Memory System Resembles 'Beads On A String': How The Brain Sequences Events Over Time

Memory Is A Sticky Thing, Researchers Say
In studying the brain's hippocampus, researchers at New York University say they understand how the temporal sequencing of memory is unreliable. Photo courtesy of Shutterstock

Though our long-term memory begins by school age, many of us understand the subjective nature of information recall — including anyone who’s ever been involved in either a traffic accident or romantic relationship.

Now, researchers at New York University say they’ve discovered how the brain organizes the sequence of memories, which it deposits into long-term storage as discrete “bits” of memory. In the new issue of Neuron, psychologist Lila Davachi compares these memories to beads on a necklace, offering some insight into the temporal nature of how the brain stores memory.

"Our memories are known to be 'altered' versions of reality, and how time is altered has not been well understood," Davachi, an associate professor, said in a statement. "These findings pinpoint the brain activity that explains why remember some events as having occurred closer together in time and others further apart."

Though our experience in life is continuous, our memories are stored like “beads on a string,” one after another in chronological sequence — with one important caveat. For some unknown reason, the neurological process fails to record an accurate sense of timing between events, spacing some memories closer in time while others are spaced further apart.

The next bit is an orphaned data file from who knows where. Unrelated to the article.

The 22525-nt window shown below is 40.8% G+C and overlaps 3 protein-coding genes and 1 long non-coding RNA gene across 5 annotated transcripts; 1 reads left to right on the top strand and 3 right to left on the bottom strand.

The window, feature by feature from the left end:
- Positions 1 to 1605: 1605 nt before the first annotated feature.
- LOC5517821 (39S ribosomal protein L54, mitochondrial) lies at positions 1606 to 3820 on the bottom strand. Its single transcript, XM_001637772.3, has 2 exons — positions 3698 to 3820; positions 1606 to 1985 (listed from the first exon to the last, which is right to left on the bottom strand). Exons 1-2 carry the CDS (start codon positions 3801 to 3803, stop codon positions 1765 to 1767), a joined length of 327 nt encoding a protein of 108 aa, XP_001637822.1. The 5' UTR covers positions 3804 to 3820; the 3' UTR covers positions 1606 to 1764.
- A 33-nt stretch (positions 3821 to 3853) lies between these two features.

"Temporal information is a key organizing principle of memory, so it's important to understand where this organization comes from," Davachi said.

Such understanding may lead to, not necessarily improved treatments, but a greater understanding of neurological conditions such as schizophrenia, whose pathogenic path hampers the brain’s ability to record memory in proper sequential order. In the study, Davachi conducted brain-imaging scans on participants while directing participants to work through some memory exercises. They were shown images of faces and objects along with a scenic photograph. Participants were then asked to imagine those faces and objects in another scene, a technique intended to force the brain to encode new memories in the brain’s hippocampus, a region responsible for memory.

To assess how the brain stored such memory, Davachi later showed participants two stimuli, either the object or face from the study’s first phase. They were then asked to rate the temporal distance between the two memories — the stimulus and the scene — as very close, close, far, and very far.

In the end, analysis of the functional-magnetic resonance imaging tests showed a link between activity in the hippocampus and the temporal distance with which the memories were space. With greater hippocampal activity during a session, memories were recalled as spaced closer together, whereas the inverse was true, too.

"Clearly, the hippocampus is vital in determining how we recall the temporal distances between the many memories we hold, and similarity in the brain across time results in greater temporal proximity of those memories," Davachi said.

The study was funded by the National Institute of Mental Health.

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